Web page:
Two other things that resonate with me are selfless giving and nonviolent protests. Interestingly enough, my main characters don’t always use peaceful means to reach their goals. And sometimes (a character flaw, perhaps?) they’re far from selfless. It definitely set me thinking.

What about you? Who are your heros/heroines? And why are you drawn to them? Do your book characters reflect those values?





Surprise Visit

30 08 2009

book-cover-banner-VBT-GREEN-STONE I’ll be having another guest author.  C.L. Talmadge will be popping by to discuss her latest book on September 4. So stop back for the surprise visit.

Candace will be giving away an autographed set of all three books in the series to one randomly drawn commenter from the tour, so come have your say.

“Exceptional job of writing, and keeping this story tightly together in a genre that is certainly difficult to do such, our author is top-notch,” Shirley P. Johnson writes about Fallout in Midwest Book Review. “If you love an intense read, packed with sinister power seekers, grueling heartless characters, yet laced with mystical moments, the lure of peace and healing, and the hope that goodness will prevail, this read is for you.”

The Green Stone of Healing® fictional epic explores what happens when politics and piety collide in an island nation called Azgard. Theocrats plot to impose total control over Azgard but end up destroying their country and much of the rest of the world. The series portrays four generations of strong-willed heroines who use their mysterious gem to offer a healing, inclusive alternative to the hate-filled bigotry of religious tyrants. Books One through Three are released, with the release of Book Four to be announced.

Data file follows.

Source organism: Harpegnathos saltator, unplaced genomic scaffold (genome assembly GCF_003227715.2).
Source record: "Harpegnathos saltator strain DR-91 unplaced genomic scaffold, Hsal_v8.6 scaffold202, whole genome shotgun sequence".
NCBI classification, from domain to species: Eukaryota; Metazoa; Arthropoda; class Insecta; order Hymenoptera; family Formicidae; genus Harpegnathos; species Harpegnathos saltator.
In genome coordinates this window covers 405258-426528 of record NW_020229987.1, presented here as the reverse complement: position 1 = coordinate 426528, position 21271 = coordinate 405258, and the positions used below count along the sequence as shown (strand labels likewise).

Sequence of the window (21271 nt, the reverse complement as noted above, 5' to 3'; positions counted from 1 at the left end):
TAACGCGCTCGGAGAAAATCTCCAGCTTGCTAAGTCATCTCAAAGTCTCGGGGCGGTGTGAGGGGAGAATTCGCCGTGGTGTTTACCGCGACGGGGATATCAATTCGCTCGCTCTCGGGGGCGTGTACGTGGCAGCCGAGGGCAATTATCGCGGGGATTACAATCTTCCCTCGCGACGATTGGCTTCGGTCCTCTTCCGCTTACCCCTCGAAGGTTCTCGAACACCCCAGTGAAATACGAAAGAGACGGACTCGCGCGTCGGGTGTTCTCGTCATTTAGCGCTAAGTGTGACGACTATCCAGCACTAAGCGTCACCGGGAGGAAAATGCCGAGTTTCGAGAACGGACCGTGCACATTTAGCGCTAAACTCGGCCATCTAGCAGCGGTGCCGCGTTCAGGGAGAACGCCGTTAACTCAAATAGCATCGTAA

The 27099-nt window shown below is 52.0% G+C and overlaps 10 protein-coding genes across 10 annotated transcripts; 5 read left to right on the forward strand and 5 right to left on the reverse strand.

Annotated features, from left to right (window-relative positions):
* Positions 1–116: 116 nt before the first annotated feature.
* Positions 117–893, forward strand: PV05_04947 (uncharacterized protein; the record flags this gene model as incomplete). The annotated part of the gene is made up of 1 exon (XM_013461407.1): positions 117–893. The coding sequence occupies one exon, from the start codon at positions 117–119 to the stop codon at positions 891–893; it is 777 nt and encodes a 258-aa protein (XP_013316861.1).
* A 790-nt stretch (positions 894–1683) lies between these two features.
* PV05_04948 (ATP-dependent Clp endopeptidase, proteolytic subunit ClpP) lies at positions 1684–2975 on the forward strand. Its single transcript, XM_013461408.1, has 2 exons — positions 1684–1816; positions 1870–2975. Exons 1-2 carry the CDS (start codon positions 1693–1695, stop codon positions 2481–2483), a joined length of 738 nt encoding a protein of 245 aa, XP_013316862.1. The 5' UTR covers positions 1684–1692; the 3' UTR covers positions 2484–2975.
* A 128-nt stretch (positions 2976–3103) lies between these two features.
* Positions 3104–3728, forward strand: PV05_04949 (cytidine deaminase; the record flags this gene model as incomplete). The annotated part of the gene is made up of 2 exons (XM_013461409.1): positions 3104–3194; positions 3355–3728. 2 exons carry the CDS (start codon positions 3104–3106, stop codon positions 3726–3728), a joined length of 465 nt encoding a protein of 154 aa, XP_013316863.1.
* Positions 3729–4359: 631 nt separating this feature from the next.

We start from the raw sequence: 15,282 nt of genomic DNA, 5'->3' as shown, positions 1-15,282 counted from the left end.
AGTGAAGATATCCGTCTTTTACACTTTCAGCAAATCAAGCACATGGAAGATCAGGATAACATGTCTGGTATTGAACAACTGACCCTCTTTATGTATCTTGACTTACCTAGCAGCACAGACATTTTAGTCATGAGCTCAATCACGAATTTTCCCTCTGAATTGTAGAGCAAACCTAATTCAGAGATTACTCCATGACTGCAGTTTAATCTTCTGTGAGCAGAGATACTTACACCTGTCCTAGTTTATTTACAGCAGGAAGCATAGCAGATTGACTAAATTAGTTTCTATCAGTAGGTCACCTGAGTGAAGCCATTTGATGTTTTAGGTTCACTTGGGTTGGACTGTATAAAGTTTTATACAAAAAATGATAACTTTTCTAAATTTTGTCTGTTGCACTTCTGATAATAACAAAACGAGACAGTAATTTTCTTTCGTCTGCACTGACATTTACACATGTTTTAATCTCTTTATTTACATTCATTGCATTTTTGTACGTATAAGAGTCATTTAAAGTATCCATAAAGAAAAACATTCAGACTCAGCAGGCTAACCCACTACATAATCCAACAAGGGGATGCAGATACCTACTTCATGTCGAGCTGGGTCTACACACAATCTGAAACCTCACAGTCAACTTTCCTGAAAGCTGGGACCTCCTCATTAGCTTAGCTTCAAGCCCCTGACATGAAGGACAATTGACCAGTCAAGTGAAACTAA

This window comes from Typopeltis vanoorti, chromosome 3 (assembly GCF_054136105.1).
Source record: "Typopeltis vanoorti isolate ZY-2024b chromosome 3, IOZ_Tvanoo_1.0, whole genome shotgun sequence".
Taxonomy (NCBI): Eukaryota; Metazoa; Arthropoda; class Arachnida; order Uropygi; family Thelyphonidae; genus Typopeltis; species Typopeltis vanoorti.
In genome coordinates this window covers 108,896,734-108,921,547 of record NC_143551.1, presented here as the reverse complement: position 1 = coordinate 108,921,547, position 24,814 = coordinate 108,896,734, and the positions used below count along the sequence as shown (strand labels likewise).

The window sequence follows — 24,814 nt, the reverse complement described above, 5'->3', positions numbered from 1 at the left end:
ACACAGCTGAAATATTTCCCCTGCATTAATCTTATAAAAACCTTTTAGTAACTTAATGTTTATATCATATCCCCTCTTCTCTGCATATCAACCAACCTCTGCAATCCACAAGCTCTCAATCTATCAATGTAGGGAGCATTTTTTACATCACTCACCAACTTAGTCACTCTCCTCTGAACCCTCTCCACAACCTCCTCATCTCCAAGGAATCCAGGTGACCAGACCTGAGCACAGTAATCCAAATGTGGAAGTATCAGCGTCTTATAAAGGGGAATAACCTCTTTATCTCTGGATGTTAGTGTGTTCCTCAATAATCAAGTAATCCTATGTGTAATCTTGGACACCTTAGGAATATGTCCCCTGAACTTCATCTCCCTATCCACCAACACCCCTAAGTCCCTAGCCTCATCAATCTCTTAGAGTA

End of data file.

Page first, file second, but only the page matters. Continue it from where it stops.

Unification of North and South Korea

8 08 2009

dmz-split globe This sculpture that we saw on the DMZ trip truly exemplifies the split between the two countries. Before we entered North Korea, we walked through Peace House, built for the talks to end the war. A lovely building, but it’s never been used. The war has not officially ended, so the two countries are still enemies.

Our tour guide’s mother fled North Korea and has no idea what happened to her siblings or other relatives who stayed behind. But I was interested to discover that a bridge between the two countries has been restored and, even more interesting, South Korea has a manufacturing complex located in North Korea. It’s staffed by North Koreans; South Korea supplies the electricity. A joint venture that might lead to unification? One certainly hopes so.

But the soldier who took us into North Korea told us an interesting anecdote about the two countries meeting to talk peace. The talks broke down, but both sides were reluctant to leave the table because they didn’t want to be the first to give in, so they sat there staring at each other for 18 hours until both sides agreed to get up and leave at the same time. That story makes me wonder: How much of war is about pride? About saving face? About fear of being seen as weak? About needing to feel you have the upper hand? About power and control?

If pride and power are taken out of the equation, would everyone live at peace?